baseball is…

Life? Quite possibly. Poetry? Most definitely. Poetry in motion, sure, but also as words on a page.

Empty baseball field
–A robin,
Hops along the bench

Jack Kerouac (threw and batted right-handed) composed this, the first American baseball haiku, in 1959. The first ever baseball haiku was written by Japanese poet SHIKI Masaoka (threw and batted left-handed) in 1890.

spring breeze
this grassy field makes me
want to play catch

More than two hundred delightful examples of baseball poetry are collected in Baseball Haiku, edited by Cor van den Heuvel and Nanae Tamura. A short informative essay introduces the major poets in the development of modern haiku in both Japan and America and suggests some of the natural affinity shared by baseball and haiku, each having a connection with Nature and a focus on the individual moment. Each of the poets is introduced with notes about his poetry and interest in baseball.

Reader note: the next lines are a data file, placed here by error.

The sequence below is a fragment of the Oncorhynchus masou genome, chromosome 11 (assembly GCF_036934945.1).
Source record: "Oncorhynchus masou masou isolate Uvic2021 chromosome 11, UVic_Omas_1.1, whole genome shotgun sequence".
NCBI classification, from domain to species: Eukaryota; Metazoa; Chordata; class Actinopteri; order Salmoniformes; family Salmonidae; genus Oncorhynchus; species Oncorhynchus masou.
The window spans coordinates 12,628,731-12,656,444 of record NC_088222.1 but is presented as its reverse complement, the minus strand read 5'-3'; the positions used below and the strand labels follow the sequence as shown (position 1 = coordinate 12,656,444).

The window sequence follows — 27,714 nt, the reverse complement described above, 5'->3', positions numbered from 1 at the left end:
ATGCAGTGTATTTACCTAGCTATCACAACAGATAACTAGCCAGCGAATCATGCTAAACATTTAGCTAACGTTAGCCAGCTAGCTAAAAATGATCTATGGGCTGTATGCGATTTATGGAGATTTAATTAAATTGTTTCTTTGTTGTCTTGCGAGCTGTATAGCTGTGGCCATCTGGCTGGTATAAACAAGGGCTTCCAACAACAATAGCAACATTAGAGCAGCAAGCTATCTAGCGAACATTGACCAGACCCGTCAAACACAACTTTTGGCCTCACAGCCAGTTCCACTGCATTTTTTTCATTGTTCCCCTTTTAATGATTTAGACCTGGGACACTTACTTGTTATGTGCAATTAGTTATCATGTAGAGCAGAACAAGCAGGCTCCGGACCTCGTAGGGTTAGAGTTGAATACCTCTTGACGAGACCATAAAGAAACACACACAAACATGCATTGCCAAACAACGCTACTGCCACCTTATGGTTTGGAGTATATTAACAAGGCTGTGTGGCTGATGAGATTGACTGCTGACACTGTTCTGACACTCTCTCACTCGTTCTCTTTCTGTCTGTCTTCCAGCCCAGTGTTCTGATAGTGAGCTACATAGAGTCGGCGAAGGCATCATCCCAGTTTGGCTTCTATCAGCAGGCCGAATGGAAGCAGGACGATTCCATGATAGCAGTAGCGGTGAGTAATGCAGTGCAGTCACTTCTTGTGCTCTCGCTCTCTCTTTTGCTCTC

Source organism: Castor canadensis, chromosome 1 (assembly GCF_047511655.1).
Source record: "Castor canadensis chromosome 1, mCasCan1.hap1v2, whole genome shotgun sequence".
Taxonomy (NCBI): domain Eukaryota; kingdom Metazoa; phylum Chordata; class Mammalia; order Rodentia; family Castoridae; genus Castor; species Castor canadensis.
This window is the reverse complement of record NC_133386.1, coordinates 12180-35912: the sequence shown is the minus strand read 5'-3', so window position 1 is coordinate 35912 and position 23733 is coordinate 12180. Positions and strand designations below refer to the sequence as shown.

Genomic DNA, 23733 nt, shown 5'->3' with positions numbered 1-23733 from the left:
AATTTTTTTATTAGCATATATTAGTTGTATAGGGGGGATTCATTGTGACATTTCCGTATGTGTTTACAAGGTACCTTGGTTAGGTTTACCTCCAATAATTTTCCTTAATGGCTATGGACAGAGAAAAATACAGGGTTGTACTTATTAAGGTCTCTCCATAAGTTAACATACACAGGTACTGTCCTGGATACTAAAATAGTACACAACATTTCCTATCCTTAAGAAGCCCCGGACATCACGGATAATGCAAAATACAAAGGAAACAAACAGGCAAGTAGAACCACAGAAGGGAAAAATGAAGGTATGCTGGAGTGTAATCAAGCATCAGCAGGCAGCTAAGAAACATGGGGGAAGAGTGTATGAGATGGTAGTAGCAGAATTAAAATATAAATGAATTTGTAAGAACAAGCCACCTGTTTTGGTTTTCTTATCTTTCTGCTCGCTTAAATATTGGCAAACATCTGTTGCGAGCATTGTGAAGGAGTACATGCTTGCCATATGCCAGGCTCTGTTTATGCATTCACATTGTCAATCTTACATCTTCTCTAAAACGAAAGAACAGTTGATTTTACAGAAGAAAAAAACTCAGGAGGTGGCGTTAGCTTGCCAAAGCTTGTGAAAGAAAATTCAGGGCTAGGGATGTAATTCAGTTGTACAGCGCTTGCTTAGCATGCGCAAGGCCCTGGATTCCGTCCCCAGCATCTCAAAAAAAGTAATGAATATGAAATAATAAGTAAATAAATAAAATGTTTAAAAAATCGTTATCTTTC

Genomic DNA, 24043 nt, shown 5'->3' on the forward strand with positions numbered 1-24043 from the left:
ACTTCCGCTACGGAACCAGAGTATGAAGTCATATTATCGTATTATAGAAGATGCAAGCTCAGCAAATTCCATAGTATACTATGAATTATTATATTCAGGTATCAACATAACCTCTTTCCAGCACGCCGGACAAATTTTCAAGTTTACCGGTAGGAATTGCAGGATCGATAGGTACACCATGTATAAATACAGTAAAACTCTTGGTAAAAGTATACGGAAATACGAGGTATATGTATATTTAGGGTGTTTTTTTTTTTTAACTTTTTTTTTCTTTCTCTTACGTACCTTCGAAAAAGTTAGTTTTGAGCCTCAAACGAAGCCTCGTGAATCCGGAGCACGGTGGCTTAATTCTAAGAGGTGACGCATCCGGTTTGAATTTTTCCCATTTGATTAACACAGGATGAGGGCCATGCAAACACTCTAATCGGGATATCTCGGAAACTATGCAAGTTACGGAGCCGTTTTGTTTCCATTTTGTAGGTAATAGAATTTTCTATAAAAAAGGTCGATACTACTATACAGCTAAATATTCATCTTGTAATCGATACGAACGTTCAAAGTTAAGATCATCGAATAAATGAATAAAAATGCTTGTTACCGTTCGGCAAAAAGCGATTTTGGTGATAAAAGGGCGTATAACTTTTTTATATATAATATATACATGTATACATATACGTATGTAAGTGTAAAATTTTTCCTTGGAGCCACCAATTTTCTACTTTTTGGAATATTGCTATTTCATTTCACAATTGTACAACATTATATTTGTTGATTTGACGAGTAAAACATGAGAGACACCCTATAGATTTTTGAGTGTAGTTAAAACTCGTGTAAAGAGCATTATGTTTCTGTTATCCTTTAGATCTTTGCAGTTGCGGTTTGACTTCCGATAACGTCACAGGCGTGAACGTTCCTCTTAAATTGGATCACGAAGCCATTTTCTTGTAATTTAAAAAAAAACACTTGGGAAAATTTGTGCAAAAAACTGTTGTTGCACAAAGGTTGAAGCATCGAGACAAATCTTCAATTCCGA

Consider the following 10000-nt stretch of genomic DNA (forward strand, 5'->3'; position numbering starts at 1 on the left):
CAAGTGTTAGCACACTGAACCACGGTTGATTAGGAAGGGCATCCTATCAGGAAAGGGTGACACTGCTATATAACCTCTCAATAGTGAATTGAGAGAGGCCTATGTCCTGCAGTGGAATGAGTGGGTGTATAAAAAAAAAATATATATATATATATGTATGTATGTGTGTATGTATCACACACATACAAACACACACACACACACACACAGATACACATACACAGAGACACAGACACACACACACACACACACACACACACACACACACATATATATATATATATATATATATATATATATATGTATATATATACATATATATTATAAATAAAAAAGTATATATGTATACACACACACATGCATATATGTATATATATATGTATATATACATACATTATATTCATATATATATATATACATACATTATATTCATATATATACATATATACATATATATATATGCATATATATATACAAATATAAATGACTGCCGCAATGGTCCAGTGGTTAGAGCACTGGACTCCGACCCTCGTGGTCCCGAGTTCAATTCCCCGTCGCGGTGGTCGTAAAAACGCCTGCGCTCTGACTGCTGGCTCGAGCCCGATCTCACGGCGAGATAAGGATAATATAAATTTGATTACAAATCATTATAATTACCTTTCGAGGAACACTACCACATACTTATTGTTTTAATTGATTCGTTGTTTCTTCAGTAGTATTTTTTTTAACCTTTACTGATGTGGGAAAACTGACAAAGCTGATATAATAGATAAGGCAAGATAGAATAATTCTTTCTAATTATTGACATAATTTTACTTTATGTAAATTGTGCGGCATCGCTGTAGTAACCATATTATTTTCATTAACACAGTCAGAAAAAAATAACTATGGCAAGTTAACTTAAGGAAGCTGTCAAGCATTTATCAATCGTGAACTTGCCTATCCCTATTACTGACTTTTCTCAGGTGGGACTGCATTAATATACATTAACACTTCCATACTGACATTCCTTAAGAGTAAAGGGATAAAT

from Randy Brooks

carrying his glove
the boy’s dog follows him
to the baseball field

from SEI Imae

walking home
with his glove on his head
shrieking cicadas

from Tom Painting

bases loaded
a full moon clears
the right field fence

from Brenda Gannam

handsome pitcher
my eyes drift down
to the mound

The apparent simplicity of Haiku is notoriously tempting to the poetry rookie. Who can resist the temptation to try one?

game on TV
a roar pulls my eyes
up from a book

Author: abookwomansholiday

The perfect holiday for a lifelong reader is one with a stack of books and few distractions. Retiring after three decades as a bookseller, I look forward to reading my way through the stacks and shelves and lists of books waiting for me. This blog will be something of a grab bag or commonplace book of reviews, quotations, notes on the history of books, the contemporary book trade, and anything connected with books and language. Reading is a great pleasure. Thinking and talking about books multiplies and intensifies that pleasure.

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